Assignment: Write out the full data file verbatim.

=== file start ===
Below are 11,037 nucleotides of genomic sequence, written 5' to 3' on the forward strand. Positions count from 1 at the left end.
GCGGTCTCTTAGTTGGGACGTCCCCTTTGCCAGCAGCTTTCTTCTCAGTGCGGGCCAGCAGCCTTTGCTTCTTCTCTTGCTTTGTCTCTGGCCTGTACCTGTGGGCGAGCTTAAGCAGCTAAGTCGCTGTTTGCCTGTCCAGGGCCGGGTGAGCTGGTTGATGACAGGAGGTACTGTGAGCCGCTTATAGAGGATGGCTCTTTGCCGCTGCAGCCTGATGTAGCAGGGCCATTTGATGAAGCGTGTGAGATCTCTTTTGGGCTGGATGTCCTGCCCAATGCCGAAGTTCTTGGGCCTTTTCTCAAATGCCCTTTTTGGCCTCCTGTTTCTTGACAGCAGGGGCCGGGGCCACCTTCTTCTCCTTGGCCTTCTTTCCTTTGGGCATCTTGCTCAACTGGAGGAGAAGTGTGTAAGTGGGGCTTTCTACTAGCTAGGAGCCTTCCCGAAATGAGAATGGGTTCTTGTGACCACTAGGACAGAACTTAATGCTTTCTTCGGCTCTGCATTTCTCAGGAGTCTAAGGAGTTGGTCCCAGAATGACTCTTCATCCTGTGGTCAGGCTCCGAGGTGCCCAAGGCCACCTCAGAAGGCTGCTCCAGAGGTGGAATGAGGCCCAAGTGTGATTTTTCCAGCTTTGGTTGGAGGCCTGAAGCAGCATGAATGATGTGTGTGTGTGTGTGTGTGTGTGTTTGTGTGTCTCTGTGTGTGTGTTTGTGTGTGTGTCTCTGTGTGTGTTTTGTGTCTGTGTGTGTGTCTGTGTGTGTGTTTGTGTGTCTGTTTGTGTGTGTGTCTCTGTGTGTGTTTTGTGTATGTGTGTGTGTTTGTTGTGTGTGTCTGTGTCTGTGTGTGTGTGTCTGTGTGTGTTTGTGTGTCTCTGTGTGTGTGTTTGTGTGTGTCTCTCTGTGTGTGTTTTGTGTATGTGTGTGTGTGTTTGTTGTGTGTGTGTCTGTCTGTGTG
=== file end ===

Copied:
Below are 11,037 nucleotides of genomic sequence, written 5' to 3' on the forward strand. Positions count from 1 at the left end.
GCGGTCTCTTAGTTGGGACGTCCCCTTTGCCAGCAGCTTTCTTCTCAGTGCGGGCCAGCAGCCTTTGCTTCTTCTCTTGCTTTGTCTCTGGCCTGTACCTGTGGGCGAGCTTAAGCAGCTAAGTCGCTGTTTGCCTGTCCAGGGCCGGGTGAGCTGGTTGATGACAGGAGGTACTGTGAGCCGCTTATAGAGGATGGCTCTTTGCCGCTGCAGCCTGATGTAGCAGGGCCATTTGATGAAGCGTGTGAGATCTCTTTTGGGCTGGATGTCCTGCCCAATGCCGAAGTTCTTGGGCCTTTTCTCAAATGCCCTTTTTGGCCTCCTGTTTCTTGACAGCAGGGGCCGGGGCCACCTTCTTCTCCTTGGCCTTCTTTCCTTTGGGCATCTTGCTCAACTGGAGGAGAAGTGTGTAAGTGGGGCTTTCTACTAGCTAGGAGCCTTCCCGAAATGAGAATGGGTTCTTGTGACCACTAGGACAGAACTTAATGCTTTCTTCGGCTCTGCATTTCTCAGGAGTCTAAGGAGTTGGTCCCAGAATGACTCTTCATCCTGTGGTCAGGCTCCGAGGTGCCCAAGGCCACCTCAGAAGGCTGCTCCAGAGGTGGAATGAGGCCCAAGTGTGATTTTTCCAGCTTTGGTTGGAGGCCTGAAGCAGCATGAATGATGTGTGTGTGTGTGTGTGTGTGTGTTTGTGTGTCTCTGTGTGTGTGTTTGTGTGTGTGTCTCTGTGTGTGTTTTGTGTCTGTGTGTGTGTCTGTGTGTGTGTTTGTGTGTCTGTTTGTGTGTGTGTCTCTGTGTGTGTTTTGTGTATGTGTGTGTGTTTGTTGTGTGTGTCTGTGTCTGTGTGTGTGTGTCTGTGTGTGTTTGTGTGTCTCTGTGTGTGTGTTTGTGTGTGTCTCTCTGTGTGTGTTTTGTGTATGTGTGTGTGTGTTTGTTGTGTGTGTGTCTGTCTGTGTG